In a world where apocalyptic scenarios involving climate change or nuclear war are frequently bandied about in the media, the threat of antibiotic-resistant superbugs seems to constantly bubble in the background. Last year a UK government review concluded that superbugs could kill up to ten million people per year by 2050, while early in 2017 the World Health Organization released a list of antibiotic resistant priority pathogens – the first in the organization's 69-year history. A new weapon in our arsenal has just been developed by a team of researchers, supercharging a commonly used antibiotic to make it more more potent than ever before.
Scientists are fighting this war on superbugs from several fronts, developing antimicrobial materials, bacteria-killing gels, and even using light to destroy pathogens. A team at The Scripps Research Institute has focused on structurally modifying a previously known antibiotic in the hopes of making it more powerful.
The research looked at vancomycin, an antibiotic that has been commonly used for 60 years, but only recently has bacteria begun to develop a resistance to it. The team had previously developed two modifications to make vancomycin more potent, and this new development adds a third modification, now making the antibiotic incredibly difficult for bacteria to develop resistance to.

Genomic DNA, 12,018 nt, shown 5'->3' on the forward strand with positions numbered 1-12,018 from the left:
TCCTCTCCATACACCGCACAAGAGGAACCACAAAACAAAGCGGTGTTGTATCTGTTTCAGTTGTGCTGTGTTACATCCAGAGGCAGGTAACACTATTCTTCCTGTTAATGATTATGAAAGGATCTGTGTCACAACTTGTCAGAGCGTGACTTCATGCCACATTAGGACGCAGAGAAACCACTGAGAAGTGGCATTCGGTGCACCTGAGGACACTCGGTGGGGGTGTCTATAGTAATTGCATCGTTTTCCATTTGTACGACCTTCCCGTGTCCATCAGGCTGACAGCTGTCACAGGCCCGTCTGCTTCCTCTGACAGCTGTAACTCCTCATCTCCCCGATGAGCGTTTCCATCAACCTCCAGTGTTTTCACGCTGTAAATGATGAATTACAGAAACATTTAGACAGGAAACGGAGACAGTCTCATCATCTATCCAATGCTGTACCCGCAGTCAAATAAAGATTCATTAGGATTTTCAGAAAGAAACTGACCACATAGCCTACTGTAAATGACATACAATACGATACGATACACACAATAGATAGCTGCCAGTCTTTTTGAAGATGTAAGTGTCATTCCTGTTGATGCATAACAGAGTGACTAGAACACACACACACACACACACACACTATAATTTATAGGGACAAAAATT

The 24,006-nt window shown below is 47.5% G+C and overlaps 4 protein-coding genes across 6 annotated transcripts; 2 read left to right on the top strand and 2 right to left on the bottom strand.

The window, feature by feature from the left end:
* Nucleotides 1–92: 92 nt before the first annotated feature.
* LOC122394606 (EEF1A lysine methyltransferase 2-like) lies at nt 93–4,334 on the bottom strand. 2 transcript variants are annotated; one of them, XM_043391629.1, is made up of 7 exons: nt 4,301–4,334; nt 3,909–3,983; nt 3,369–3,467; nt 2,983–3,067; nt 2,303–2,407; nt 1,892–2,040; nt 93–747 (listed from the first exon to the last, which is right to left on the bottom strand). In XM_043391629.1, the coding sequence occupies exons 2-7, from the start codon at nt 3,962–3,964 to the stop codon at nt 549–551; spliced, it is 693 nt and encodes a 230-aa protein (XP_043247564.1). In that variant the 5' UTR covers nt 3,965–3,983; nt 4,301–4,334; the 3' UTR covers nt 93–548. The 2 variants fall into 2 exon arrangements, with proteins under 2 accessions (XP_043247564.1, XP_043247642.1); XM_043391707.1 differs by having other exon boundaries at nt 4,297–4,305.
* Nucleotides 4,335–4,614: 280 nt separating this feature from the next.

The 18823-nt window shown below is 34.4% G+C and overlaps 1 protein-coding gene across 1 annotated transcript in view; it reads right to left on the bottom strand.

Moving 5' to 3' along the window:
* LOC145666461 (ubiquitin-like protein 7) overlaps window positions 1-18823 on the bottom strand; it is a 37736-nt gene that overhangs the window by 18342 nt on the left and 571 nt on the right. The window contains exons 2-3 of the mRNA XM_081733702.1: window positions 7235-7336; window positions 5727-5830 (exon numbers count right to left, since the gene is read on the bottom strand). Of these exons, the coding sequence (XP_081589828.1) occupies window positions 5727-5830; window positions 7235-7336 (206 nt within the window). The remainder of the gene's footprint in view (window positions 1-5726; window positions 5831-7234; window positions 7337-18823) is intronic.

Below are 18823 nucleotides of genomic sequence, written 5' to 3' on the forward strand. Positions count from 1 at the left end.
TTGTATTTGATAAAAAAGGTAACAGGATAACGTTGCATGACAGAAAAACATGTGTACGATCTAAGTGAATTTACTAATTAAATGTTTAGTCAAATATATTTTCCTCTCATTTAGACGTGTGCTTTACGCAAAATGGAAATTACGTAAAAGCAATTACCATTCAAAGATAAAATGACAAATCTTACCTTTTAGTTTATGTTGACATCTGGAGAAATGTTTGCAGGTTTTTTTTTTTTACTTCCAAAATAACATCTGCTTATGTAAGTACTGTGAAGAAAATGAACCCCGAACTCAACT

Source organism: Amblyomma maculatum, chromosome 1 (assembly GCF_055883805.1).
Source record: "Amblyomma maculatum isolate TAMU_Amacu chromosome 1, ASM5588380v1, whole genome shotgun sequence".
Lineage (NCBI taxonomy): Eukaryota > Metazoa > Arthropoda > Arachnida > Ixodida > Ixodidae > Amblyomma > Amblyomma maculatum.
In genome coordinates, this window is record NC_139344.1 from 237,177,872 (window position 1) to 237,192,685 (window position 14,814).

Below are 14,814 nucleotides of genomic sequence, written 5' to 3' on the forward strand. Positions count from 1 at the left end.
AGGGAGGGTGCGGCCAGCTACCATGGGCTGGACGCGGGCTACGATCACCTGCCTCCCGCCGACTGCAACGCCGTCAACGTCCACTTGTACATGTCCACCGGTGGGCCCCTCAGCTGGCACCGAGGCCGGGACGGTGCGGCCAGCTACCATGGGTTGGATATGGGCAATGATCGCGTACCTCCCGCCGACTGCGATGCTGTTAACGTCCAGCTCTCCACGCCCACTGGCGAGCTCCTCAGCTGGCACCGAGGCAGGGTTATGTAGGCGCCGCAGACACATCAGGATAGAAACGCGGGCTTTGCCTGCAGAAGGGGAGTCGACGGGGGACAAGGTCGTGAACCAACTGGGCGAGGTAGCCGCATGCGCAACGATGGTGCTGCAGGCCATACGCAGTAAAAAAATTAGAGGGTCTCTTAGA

"This increases the durability of this antibiotic," explains lead researcher Dale Boger. "Organisms just can't simultaneously work to find a way around three independent mechanisms of action. Even if they found a solution to one of those, the organisms would still be killed by the other two."
The new supercharged vancomycin was successfully tested on a vancomycin-resistant form of Enterococci bacteria. The researchers estimate this new modified form of the antibiotic has a 1,000-fold increase in activity, meaning a lot less of the drug is needed to fight infections.
Research like this offers us valuable ammunition in the war on superbugs. The scientists still need to develop an efficient way to synthesize this new, modified vancomycin, but it is good to know we have a new weapon on the horizon.
The findings were published in the journal Proceedings of the National Academy of Sciences.
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